Oncology (General Cancer)/Macroglobulinemia


QUESTION: Dr. Higby,
Thank you so much for your time.  I am a 45 yr/f.  I do have a history of multiple health issues.  I will try to be concise as it relates to the subject.  I have had a pacemaker for several yrs, multiple arrythmias, TIAs, coumadin therapy several years.  Multiple blockages in upper venous area, subclavian, IVJ, and other chest wall veins, superior vena cava syndrome.  I had a neck dissection a couple years ago for what was thought to be a branchial cleft cyst.   
I have been seeing a neurologist for about a year a half for issues related.  Dizziness, double and blurred vision, on/off profound weakness usually left side.  I have tremors, bluish/ purple tinge of hands, feet (worse), lips and nose now is starting to look a bit purple.
Recently, I went to a new coumadin clinic where they went through all meds and diagnoses etc.  The nurse was reading the list on the computer and said macroglobulinemia.  I never heard that word before.  They hooked me up to access my patient portal and I saw that it was diagnosed by my Neurologist a little over a year ago.  I was never told and I'm confused.
Do my symptoms sound like this is a possible diagnosis?
What is the prognosis for this disease?
Is there a logical reason a Dr wouldn't share this?

Thanks so much again!

ANSWER: Macroglobulinemia is a disorder in which the cells in your body which make certain kinds of antibodies get out of control, and make large amounts of "macroglobulin".  This can cause lots of problems, including many of those which you've mentioned.  The macroglobulin increases the viscosity of the blood so that it is harder to move around.  (Honey is very viscous; water isn't).  Mostofr the time it's easy to treat.  You can do anything from removing plasma to using quite tolerable chemotherapy.  Properly treated, it may never bother you again, although sometimes it "escapes" the control of treatment.  An hematologist or oncologist would be able to confirm the diagnosis and make good treatment recommendations.
Do you have the disease?  I don't know -- your neurologist may have been simply listing possibilities.  But since it is very treatable and since some or most of your symptoms could be caused by it, I'd definitely get going on this.  
I don't know why a doctor wouldn't share this.  A lot of times if you diagnose something outside your own field of specialization you convey that information to the referring physician.  A neurologist would not be equipped to care for this disease or even confirm the diagnosis, and might have wanted your referring doctor to follow up.  Please let me know what happens!

---------- FOLLOW-UP ----------

QUESTION: Dr. Higby,
You answered everything I asked.  I am due to have surgery for a neurogenic bladder next week, due to an unknown  neuro disease.  MRI has not been possible for many years.  I have had countless bizarre blood results high liver enzymes, electrolyte abnormalities, obviously venograms.  And with that what I listed above.  My daughter was diagnosed with JRA at 2 yrs and this yr at 16, autoimmune hepatitis, with severe liver damage, and now epilepsy.  I' m mostly trying to connect some dots.  I am trying to stay on top of her issues, as she has had such a rough time (still high honors, track star;) but I feel I can't put my stuff in a box anymore and I have to try to connect some dots.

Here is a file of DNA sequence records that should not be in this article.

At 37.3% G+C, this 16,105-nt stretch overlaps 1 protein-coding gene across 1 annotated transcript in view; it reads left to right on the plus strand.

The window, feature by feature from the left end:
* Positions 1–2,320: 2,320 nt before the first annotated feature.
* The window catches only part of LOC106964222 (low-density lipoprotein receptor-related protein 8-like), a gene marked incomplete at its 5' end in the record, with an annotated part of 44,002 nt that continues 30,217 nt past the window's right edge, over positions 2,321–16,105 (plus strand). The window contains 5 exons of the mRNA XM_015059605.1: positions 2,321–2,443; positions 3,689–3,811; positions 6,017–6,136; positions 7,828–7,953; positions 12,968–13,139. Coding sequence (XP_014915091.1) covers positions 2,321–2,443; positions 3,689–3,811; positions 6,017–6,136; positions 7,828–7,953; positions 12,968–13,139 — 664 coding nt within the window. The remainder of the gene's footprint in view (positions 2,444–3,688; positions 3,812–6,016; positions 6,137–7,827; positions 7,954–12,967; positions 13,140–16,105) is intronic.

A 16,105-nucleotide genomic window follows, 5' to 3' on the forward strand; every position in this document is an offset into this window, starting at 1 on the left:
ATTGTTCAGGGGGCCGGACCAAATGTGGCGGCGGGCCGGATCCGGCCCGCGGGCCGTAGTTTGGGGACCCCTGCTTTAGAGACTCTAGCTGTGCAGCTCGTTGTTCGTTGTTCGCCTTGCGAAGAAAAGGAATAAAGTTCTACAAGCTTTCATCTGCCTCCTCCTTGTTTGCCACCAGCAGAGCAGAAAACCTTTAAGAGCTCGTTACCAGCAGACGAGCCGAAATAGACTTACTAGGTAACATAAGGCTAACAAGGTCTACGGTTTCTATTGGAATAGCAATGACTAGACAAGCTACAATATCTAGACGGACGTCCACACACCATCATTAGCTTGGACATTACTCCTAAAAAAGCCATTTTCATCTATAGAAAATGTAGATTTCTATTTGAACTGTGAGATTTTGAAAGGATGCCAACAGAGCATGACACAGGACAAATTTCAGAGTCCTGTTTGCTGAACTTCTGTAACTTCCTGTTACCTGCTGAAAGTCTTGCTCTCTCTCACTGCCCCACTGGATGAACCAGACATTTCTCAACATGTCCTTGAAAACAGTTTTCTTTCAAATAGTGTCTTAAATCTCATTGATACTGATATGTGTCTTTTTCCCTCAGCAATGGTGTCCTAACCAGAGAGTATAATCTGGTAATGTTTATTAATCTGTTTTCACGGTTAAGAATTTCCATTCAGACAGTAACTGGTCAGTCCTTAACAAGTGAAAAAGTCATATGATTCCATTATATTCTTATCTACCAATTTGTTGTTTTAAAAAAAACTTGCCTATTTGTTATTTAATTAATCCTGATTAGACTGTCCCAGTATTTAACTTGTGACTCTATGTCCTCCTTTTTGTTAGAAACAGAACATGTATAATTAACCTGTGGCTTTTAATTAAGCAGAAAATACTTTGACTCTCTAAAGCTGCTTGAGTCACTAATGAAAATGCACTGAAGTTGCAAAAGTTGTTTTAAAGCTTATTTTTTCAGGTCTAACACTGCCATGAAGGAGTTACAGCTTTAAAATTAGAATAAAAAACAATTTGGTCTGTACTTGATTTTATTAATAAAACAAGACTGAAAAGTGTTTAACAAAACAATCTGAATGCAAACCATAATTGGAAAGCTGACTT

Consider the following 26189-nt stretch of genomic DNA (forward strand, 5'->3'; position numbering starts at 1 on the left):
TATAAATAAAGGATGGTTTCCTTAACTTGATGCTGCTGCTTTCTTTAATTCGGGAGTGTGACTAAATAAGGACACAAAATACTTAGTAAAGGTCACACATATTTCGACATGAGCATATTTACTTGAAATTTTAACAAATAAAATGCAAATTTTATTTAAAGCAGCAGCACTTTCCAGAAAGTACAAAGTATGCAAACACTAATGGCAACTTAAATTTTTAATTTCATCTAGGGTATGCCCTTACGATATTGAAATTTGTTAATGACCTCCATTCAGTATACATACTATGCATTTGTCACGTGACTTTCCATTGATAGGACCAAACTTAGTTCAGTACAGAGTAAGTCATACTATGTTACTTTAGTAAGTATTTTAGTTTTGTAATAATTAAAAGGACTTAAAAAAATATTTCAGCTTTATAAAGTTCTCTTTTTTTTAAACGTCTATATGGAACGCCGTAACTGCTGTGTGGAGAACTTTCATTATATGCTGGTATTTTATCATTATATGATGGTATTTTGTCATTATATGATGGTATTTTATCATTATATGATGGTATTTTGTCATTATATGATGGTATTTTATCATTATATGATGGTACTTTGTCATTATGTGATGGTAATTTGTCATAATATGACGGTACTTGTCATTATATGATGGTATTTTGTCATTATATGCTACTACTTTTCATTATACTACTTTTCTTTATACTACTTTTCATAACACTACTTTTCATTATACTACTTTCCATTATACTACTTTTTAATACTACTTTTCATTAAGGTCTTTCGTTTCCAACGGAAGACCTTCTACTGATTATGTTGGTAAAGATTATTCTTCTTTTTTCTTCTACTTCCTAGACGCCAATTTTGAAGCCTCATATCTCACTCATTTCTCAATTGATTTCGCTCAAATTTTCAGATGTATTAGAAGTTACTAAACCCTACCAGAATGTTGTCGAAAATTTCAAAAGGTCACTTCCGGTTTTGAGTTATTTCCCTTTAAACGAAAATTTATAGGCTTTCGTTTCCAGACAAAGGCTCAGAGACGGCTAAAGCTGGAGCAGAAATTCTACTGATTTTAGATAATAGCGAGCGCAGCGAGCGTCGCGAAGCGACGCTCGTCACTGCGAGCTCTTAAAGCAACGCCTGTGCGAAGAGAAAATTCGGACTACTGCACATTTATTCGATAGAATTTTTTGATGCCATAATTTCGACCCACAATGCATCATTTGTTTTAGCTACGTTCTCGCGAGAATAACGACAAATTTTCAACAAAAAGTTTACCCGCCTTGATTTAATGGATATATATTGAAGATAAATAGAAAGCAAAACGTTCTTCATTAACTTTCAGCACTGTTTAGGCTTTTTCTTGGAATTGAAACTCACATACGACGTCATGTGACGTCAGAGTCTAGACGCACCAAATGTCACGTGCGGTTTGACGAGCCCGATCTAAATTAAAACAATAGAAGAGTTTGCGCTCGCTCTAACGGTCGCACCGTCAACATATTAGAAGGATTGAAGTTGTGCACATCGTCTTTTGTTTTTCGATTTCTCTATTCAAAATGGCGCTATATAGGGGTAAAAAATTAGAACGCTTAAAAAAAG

My new questions are:
What should I say to my Neurologist when I see her this  Monday, without putting  her on the spot about the diagnosis of macroglobulinemia.
Any questions I should ask?
If she says no, it was just mistake or question, should I negate seeing a Hematologist/Oncologist?  
She recommend I see a Rheumatologist because my RF was a bit elevated, but i just didnt want to add a new specialist to evaluate a small rf.  I was and am driving my daughter back and forth from Children's Hospital while working.  It has to be important for me to be going to a new dr.
Thanks again.  You have been very helpful and I thank you ahead of time for your answer.

If you have macroglobulinemia, a lot of tests might be a little abnormal, and it wouldn't be a surprise to have an rf elevated.  As for your neurologist, if she says you have macroglobulinemia, I'd consult a hematologist or oncologist;  if it's just a mistake, then I wouldn't.  The other thing, however, is that there may be a connection between your disease and your daughter's. Your situation and hers sound bizarre enough to consider going to a diagnostic clinic in a University hospital or some place like the Cleveland or Mayo Clinic.  There you would be reviewed by several specialists all working together, and they might come up with something your doctor(s) haven't thought of.  Hope this all helps.  

Oncology (General Cancer)

All Answers

Answers by Expert:

Ask Experts


Donald Higby, M.D.


I can answer almost all questions related to the treatment and natural course of most kinds of cancer, especially cancers of prostate, colon, lung and breast.


I have been a practicing medical oncologist for 36 years, and have been chief of service at a major medical center for 25 years. I've also done research in cancer treatments.

American Society of Clinical Oncology

New England Journal of Medicine American Journal of Medicine Journal of the American Society of Clinical Oncology Hematology Transfusion Medicine

MD, Stanford University Internal Medicine residency, St. Louis University School of Medicine, St. Louis, MO Medical Oncology Fellowship, Roswell Park Cancer Institute, Buffalo, NY

Awards and Honors
America's Best Physicians, last 14 years

©2017 About.com. All rights reserved.